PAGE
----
During the Tang period, there were active moves to cooperate with outside cultures, and this led to increased trade, and more caves being dug at Mogao. It all remains a vast treasure house, and reflects well over a thousand years of Chinese cultural development.
We also visited 'Devil City'. This is now known as the Yadan National Geological Park, and meant a further 180kms journey, largely down dust track roads, through the Yumen Pass and past the furthest reaches of the original Han Great Wall. New roads are now being built across the desert, so next year it will be far more accessible.
In this area, the constant wind has eroded the sandstone rock into many weird and wonderful forms, all rising out of a sea of sand. It extends for about 20,000 sq kms. It was always feared by travellers, because of the strange shapes, the desolate area, the strange moaning of the winds, and unusual geomagnetism. So compasses also fail to work properly here. There are many recognisable shapes, like birds, people, ships at sea, and even the head of Beethoven! There are signs that wild camels still live here.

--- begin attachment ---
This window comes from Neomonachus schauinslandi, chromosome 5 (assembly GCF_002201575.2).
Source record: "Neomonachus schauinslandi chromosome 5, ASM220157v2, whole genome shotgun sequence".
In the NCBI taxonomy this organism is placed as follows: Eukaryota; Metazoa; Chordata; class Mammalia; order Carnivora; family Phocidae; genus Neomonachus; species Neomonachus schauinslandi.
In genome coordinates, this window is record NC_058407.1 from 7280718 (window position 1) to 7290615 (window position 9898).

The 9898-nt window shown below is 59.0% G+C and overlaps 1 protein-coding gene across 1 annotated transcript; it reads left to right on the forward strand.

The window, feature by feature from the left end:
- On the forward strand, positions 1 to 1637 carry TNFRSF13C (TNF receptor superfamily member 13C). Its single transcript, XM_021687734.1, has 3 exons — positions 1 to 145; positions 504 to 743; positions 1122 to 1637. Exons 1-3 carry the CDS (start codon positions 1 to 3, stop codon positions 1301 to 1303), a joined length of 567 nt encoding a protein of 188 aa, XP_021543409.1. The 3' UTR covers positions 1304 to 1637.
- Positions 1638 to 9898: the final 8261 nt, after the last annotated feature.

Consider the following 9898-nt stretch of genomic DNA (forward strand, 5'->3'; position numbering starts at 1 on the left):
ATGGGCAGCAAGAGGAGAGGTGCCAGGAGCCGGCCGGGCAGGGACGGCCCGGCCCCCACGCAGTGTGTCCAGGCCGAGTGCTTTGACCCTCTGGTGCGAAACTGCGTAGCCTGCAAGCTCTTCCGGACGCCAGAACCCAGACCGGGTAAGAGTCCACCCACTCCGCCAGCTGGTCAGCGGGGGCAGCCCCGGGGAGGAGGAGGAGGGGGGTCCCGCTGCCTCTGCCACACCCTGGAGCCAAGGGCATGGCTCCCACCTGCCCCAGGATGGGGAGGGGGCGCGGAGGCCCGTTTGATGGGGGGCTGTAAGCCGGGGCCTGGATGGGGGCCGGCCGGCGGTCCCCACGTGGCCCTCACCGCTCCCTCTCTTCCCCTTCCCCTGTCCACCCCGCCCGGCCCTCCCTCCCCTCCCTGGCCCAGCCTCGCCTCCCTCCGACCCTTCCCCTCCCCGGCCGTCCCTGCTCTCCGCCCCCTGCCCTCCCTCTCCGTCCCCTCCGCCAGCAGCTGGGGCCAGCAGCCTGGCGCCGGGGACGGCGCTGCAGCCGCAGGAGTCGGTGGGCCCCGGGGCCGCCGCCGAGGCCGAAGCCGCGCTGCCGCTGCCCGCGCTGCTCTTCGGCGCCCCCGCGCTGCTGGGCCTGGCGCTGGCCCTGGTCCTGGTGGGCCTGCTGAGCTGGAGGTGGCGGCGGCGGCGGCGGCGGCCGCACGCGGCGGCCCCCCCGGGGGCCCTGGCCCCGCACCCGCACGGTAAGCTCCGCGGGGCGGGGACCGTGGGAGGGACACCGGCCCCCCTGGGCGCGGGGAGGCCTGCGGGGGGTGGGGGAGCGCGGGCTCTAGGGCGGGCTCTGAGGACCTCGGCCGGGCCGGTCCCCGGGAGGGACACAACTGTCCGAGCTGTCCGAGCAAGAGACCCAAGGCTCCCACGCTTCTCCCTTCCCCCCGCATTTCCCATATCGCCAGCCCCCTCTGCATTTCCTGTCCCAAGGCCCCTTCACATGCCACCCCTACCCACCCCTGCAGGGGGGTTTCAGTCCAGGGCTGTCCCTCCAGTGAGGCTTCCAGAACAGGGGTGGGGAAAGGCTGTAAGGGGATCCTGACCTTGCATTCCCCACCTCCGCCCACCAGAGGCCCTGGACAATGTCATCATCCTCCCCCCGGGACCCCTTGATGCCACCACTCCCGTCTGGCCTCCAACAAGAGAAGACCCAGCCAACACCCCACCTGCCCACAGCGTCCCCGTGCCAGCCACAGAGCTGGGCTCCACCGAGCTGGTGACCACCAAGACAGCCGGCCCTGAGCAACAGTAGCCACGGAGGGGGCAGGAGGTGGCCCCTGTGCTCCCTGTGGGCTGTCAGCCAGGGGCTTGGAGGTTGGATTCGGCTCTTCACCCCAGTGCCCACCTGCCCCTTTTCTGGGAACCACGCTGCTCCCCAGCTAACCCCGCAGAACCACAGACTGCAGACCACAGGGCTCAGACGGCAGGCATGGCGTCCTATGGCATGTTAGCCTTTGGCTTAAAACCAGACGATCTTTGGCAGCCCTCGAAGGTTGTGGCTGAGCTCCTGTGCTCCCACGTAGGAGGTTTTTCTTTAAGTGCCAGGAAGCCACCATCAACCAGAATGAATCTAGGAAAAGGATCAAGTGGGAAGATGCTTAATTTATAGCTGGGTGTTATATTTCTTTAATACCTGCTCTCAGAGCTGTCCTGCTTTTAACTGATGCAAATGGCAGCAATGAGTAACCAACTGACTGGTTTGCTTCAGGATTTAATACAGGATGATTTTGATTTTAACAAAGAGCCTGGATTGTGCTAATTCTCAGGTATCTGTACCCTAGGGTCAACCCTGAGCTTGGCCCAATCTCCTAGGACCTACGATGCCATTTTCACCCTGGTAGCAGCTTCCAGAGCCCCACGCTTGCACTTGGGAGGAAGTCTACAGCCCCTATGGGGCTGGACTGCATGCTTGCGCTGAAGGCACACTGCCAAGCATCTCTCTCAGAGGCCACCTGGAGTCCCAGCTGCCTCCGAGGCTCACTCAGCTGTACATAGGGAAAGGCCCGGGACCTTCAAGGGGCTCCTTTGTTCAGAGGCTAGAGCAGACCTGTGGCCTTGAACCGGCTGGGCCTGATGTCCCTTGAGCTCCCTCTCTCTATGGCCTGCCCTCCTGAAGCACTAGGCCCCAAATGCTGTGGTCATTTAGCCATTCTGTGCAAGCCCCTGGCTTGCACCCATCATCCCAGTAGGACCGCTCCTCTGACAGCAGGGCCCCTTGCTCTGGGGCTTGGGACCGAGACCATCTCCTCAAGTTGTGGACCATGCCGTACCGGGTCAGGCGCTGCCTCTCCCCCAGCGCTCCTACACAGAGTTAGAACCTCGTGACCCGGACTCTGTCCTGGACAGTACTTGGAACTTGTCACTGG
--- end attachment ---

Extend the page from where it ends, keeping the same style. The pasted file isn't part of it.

I was lucky enough to see a 'twisting dragon wind', and to photograph it. It started from nothing, and a plume of sand started rising into the air. This began to twist, like a cyclone, and gather more sand around it, moving at a walking place, a distance of 50 metres, and then disappeared as suddenly as it came.
The return rail journey from Liu Yuan took us first through desert, with new wind farms and oil complexes. Then on into the mountains, where we followed a major tributary of the Yellow River. The track twisted and turned around the cliffs, along viaducts above the river, and through many tunnels, one over 26 Km long. Massive civil engineering works are going on here, and even the riverbed is being reshaped, to control the flow at peak flood periods.
The weather in the highlands of Northern Gansu was cold and dry, and this delays the growth of crops. As we went further south, the appearance of spring was obvious. Along the upper reaches of the Yellow River, plum blossom was just past full bloom, and green touches were appearing in the fields. By the time we reached Shaanxi, it seemed to be like summer.
But my journey had not finished. I still had to go to my family in Nanjing, then on to the old family in Shandong, finally returning to Beijing, before my return home to England, via Vienna.
© Copyright Society for Anglo-Chinese Understanding (SACU) 2007, reprinted from China Eye magazine Issue 15, Autumn 2007
The views expressed in this article are those of the author and do not necessarily represent the view of SACU.